Korean Jindo Dog Puppies
Have you been dreaming about Korean Jindo Dog puppies in your quest for a new best friend?
This breed is rare, so you may not have encountered them before. Here’s everything you need to know.
Where to Get Korean Jindo Dog Puppies
Korean Jindo Dogs are very rare in the USA, which means you’re unlikely to find them in any shelter. You can call around and ask, or perhaps find a dog who resembles one, but the chances of finding a purebred are low.
Even breeders of the Korean Jindo Dog are rare in the USA, so be wary if you think you’ve found one and fully check them out. Look for a breeder that has a spay/neuter contract in place, doesn’t let the puppy go to a new home before eight weeks old, answers all of your questions, has health-tested the parents, and can provide papers to prove the dog is purebred. If they’re selling them for a cheap price or don’t have any of these things in place, walk away. The cheap price can be tempting, but this dog could have health and socialization issues that you really pay for later.
The last place you could potentially get a Korean Jindo Dog is from a Korean rescue. Sometimes countries have rescue organizations that will ship dogs to other countries, though this is likely to be pricey. Jinsoon…
The cost of a Korean Jindo Dog depends on where you get them from. A breeder is likely to charge around $1000 for a puppy.
If you adopt one from an overseas rescue organization, the cost will likely end up being a little cheaper, but not far off. This is because you’ll be charged for the dog’s airfare, etc.
This is a medium-sized Spitz dog. They have a thick tail with a medium-length coat that tends to feel harsh to the touch. Female Korean Jindo Dogs are a little smaller than the males, and tend to have more triangular heads. Hihi…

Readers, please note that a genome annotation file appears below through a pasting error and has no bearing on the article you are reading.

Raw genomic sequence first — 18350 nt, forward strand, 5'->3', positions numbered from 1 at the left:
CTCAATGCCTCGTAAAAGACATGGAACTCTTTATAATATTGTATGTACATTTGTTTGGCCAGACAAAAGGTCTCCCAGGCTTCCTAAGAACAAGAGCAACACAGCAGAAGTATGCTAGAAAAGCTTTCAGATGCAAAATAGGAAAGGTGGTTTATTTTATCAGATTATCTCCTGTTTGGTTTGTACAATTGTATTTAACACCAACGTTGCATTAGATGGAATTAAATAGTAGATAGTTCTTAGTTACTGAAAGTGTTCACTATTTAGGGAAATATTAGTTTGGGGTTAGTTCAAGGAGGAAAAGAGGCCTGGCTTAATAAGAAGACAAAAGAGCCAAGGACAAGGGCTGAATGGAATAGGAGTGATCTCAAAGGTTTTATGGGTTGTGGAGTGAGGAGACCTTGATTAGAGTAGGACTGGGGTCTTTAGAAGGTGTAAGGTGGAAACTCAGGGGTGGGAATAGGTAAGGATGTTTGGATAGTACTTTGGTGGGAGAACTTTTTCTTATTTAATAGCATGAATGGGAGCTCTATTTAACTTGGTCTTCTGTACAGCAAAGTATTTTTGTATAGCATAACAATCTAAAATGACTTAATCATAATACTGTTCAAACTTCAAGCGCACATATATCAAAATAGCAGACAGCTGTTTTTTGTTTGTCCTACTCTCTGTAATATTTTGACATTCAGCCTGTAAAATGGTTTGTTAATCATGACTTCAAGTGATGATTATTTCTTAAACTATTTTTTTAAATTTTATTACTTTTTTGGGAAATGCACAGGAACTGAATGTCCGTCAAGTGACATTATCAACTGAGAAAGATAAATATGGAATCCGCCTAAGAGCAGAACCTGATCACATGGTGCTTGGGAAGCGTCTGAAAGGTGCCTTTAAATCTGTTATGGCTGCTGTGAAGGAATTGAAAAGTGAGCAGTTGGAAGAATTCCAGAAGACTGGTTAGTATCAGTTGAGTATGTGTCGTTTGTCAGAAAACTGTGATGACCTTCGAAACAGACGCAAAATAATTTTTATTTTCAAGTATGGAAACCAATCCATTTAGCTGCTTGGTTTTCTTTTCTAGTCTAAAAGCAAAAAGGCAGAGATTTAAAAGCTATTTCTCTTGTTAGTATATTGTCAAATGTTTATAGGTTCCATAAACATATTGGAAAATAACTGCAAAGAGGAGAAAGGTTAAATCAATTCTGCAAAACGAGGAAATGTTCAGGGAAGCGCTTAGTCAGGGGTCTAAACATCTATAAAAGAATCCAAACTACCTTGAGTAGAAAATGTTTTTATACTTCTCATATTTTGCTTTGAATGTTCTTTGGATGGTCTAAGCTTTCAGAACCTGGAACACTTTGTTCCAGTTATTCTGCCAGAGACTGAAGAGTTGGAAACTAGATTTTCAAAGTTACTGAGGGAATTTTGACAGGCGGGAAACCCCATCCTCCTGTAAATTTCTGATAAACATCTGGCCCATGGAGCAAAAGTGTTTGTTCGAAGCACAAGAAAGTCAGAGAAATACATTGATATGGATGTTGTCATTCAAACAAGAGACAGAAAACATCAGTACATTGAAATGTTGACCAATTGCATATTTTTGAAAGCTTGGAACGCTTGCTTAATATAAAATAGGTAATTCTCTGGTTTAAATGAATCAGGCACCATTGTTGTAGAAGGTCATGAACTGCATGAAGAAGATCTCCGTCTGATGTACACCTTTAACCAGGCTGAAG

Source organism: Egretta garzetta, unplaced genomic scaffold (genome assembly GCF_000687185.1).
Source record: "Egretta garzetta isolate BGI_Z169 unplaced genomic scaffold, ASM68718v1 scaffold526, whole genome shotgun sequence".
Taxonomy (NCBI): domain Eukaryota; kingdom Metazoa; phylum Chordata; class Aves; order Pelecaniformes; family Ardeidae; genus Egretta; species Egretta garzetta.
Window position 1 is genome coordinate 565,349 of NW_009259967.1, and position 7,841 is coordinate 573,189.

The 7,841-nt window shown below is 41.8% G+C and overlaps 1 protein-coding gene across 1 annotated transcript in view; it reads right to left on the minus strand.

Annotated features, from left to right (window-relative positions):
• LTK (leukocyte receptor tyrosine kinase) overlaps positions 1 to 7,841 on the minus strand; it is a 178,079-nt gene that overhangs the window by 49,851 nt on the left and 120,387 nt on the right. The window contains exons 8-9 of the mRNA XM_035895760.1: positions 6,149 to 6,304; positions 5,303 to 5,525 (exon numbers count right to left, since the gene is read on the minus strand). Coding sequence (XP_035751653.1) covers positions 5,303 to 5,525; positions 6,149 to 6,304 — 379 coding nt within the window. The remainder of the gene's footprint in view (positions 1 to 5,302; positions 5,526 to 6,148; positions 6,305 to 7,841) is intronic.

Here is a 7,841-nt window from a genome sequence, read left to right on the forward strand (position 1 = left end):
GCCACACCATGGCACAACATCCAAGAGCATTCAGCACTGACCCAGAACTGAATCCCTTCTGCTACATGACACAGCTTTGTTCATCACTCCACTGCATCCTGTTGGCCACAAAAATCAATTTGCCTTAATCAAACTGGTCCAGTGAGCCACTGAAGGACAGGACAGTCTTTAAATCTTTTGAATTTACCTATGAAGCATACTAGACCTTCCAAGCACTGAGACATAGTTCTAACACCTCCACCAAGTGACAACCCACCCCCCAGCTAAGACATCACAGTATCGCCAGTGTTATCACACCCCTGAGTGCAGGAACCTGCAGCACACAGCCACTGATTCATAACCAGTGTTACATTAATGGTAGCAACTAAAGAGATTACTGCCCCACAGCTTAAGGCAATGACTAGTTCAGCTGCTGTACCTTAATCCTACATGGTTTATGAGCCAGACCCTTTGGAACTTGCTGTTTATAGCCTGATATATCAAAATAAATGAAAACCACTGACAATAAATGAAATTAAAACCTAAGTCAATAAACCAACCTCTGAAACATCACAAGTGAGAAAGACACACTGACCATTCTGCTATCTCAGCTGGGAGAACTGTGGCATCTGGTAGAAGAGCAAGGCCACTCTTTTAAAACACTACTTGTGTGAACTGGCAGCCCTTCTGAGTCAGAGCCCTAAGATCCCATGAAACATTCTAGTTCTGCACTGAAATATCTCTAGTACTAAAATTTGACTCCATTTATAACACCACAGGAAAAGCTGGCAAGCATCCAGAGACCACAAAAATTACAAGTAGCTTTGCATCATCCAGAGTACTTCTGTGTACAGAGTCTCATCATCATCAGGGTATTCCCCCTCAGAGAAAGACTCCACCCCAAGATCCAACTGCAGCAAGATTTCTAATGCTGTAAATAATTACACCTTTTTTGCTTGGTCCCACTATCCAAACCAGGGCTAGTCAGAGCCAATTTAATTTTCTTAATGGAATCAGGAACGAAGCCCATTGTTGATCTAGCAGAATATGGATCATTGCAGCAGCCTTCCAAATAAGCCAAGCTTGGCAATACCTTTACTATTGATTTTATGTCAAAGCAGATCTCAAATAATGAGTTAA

Korean Jindo Dogs are one of the most loyal breeds you can find. They’ll bond well to their owner and will stick by their side forever. You should, however, be mindful of their training and teach them gently and with respect. These intelligent dogs — like any dog — respond best to positive reinforcement training, and you risk harming your relationship with your dog by using harsher methods.
They do tend to be wary of strangers. This can be helped with early socialization and lots of positive association (like having strangers give them treats). However, your dog may simply never be the most social dog!
Although they’re great with their human families, they may not be the best breed to live with other dogs and smaller animals. They can be territorial and have a strong hunting instinct that can be a problem. Fall_in…
Korean Jindo Dog Puppies’ Veterinary Needs
For the most part, the Korean Jindo Dog is relatively healthy. However, they can be prone to hypothyroidism. This can be helped by health-testing the parents, if you buy from a breeder, and keeping an eye out for any signs of this.
Apart from this, their veterinary needs are like any other dog.
They’ll need shots every year (and more as a puppy) to protect them from parvovirus, distemper, rabies, and other diseases. Until they’re considered fully vaccinated, you shouldn’t allow them to be around other dogs or walk in places where a lot of other dogs have. Parvovirus can live on the ground for a long time, so it’s important to be careful and never take any risks.
You should also give them a flea and heartworm prevention pill every month. Your vet can advise you on the best kind. Lobo…
The correct diet is a contested topic among owners. Kibble is the most popular choice, but you should make sure you choose a good one. Some kibble is more full of fillers than nutrients, and grain-free foods are a no-no, as they’ve been linked to heart disease over time. If you’re struggling, ask your vet for advice, as they’ll know your specific dog well.
Some owners choose to feed their dog a raw diet. While this has many benefits, do your research, and don’t try to prepare the meals yourself – have an expert handle it for you! Raw feeding, however, is significantly more expensive than kibble. Jimmy…
The Korean Jindo Dog sheds a lot, so if you have allergies, they may not be the dog for you. You should brush them a few times a week to get rid of excess hair.
You should also keep up with nail care. Every six to eight weeks, you’ll have to trim or file your dog’s nails down. If you do this as a puppy and provide lots of treats during the process, they’ll grow accustomed to it quickly.